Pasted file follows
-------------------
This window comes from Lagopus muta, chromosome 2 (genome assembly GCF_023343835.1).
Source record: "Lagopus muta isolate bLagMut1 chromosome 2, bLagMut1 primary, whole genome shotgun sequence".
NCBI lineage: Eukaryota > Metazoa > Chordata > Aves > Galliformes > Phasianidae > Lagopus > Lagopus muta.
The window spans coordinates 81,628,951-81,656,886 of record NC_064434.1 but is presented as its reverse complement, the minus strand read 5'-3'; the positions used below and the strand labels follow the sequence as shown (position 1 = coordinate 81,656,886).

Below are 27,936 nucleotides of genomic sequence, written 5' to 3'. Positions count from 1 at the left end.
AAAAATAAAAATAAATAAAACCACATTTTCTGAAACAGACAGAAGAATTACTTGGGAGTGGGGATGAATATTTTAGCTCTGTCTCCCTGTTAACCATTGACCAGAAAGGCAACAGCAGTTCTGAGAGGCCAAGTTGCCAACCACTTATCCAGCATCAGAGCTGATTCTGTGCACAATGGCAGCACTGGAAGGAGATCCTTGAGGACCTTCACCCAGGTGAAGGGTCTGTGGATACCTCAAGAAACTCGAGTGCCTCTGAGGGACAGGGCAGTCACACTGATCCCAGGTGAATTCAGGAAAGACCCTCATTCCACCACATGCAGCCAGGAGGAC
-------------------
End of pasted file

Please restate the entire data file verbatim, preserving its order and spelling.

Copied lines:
This window comes from Lagopus muta, chromosome 2 (genome assembly GCF_023343835.1).
Source record: "Lagopus muta isolate bLagMut1 chromosome 2, bLagMut1 primary, whole genome shotgun sequence".
NCBI lineage: Eukaryota > Metazoa > Chordata > Aves > Galliformes > Phasianidae > Lagopus > Lagopus muta.
The window spans coordinates 81,628,951-81,656,886 of record NC_064434.1 but is presented as its reverse complement, the minus strand read 5'-3'; the positions used below and the strand labels follow the sequence as shown (position 1 = coordinate 81,656,886).

Below are 27,936 nucleotides of genomic sequence, written 5' to 3'. Positions count from 1 at the left end.
AAAAATAAAAATAAATAAAACCACATTTTCTGAAACAGACAGAAGAATTACTTGGGAGTGGGGATGAATATTTTAGCTCTGTCTCCCTGTTAACCATTGACCAGAAAGGCAACAGCAGTTCTGAGAGGCCAAGTTGCCAACCACTTATCCAGCATCAGAGCTGATTCTGTGCACAATGGCAGCACTGGAAGGAGATCCTTGAGGACCTTCACCCAGGTGAAGGGTCTGTGGATACCTCAAGAAACTCGAGTGCCTCTGAGGGACAGGGCAGTCACACTGATCCCAGGTGAATTCAGGAAAGACCCTCATTCCACCACATGCAGCCAGGAGGAC